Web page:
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  • September 25, 2017 at 12:22 am
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    Now here's a question: How does knowing the "fact" that the remembering-self overcomes the experiencing-self impact the process of analyzing past memories and storing new ones? Would it destroy lots of our good memories and create feelings of contempt, realizing that we were fooled at the end of the experience, as +jlc012 put it, or would we still embrace and cherish those memories? And would we be aware of the impact of the final moments of an experience at the time and somehow resist the growing gap between the two selves? And if so, how would that impact all the visions envisioned for our policies?

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  • September 25, 2017 at 12:22 am
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    Now we have clear evidence why the Nobel in economics is not  given by the Nobel Prize Committee.  Self, memory — the level of incoherence and assertion on display is astounding.

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  • September 25, 2017 at 12:22 am
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    Brilliant. But Buddhist philosophers have been talking about this for 2500 years.

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  • September 25, 2017 at 12:22 am
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    Now I know why those fuckers at disney spend millions in incredible fireworks shows with heart warming music just before they close the park. They know that your remembering self will soon forget the incredibly long lines, overpriced merchandise, sore feet, etc.  And all that will remain is that last memory when everything was magical if only for that brief moment. And you will keep coming back for more.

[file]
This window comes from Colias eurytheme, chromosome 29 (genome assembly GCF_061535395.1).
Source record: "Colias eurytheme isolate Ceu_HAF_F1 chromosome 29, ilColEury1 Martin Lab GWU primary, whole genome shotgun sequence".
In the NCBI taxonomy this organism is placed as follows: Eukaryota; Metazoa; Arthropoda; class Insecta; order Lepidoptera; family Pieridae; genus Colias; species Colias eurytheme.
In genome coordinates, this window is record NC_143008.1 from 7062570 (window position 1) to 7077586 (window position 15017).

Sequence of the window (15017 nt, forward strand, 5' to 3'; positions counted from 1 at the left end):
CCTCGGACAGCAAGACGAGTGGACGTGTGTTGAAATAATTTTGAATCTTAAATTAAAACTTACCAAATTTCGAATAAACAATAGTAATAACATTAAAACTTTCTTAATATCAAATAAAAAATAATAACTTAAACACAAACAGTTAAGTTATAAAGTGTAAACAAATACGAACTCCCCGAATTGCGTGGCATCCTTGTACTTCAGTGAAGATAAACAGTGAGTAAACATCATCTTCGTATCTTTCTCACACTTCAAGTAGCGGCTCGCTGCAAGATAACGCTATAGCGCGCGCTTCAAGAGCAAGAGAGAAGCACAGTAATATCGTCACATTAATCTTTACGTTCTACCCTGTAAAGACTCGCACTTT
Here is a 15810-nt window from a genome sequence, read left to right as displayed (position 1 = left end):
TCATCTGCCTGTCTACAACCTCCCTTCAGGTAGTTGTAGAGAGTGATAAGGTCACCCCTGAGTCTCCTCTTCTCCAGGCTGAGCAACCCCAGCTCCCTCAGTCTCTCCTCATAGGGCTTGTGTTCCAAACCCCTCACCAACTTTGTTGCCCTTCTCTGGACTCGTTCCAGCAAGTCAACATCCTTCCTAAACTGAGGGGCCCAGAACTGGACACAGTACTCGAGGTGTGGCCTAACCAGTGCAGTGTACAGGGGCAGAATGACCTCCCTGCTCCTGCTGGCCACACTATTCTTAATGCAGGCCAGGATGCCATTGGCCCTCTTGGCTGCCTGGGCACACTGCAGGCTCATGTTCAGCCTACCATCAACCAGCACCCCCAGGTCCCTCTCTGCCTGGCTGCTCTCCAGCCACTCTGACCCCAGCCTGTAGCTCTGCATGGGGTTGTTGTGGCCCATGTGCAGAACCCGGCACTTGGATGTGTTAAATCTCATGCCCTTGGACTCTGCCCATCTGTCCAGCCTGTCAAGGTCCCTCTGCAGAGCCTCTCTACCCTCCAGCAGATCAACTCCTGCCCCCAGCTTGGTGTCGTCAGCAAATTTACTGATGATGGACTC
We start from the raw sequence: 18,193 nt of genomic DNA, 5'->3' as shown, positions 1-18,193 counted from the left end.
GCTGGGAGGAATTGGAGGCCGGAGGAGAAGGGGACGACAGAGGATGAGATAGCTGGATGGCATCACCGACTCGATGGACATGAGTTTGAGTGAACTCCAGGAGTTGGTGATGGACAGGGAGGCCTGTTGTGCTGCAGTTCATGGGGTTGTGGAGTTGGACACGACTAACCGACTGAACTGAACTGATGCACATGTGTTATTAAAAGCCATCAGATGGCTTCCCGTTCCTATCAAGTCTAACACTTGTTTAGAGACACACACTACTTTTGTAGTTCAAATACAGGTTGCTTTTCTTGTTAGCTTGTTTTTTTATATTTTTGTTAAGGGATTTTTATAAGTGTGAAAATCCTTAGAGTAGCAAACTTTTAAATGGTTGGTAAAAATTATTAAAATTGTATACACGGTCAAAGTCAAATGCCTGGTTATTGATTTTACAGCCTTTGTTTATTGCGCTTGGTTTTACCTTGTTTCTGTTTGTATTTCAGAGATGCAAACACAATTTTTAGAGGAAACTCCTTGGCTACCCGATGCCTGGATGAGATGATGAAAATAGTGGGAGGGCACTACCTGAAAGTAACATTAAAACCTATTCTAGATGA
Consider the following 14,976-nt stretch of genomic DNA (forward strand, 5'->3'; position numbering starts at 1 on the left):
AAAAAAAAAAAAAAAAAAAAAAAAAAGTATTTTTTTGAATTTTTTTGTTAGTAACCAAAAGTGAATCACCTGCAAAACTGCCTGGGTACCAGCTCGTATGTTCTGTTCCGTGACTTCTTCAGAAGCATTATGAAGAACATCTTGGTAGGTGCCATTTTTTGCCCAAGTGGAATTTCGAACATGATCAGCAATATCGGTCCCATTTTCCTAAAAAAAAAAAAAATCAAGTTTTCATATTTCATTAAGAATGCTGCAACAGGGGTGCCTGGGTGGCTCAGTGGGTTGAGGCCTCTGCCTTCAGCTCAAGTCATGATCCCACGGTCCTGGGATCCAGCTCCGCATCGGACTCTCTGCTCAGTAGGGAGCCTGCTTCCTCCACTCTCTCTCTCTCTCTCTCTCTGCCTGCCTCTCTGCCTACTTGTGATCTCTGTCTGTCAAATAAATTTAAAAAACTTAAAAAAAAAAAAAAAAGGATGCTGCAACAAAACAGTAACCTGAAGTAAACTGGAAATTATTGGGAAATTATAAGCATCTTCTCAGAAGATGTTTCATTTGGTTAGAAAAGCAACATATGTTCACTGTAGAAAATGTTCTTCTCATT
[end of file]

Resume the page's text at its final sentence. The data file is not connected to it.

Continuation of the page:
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  • September 25, 2017 at 12:22 am
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    It could be in our genes that which makes the remembering self highlight the highs and lows and discard any experience in between.  I mean there is a clear survival advantage to that. The highs in order to be more satisfied with ones decisions whatever the circumstance and avoid unbearable anguish, which promotes determination and will to survive among other things,  and the lows to avoid potentially dangerous situations that "must" be avoided. In modern times it is one of those evolutionary vestiges that we should try to keep in mind in order to live better, happier lives. In my opinion there is nothing more important than seeking satisfaction in your experience in the present, however hard it may be. 

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  • September 25, 2017 at 12:22 am
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    All is well that ends well; all is bad that ends bad. Romantic relationships are the quintessential example of this.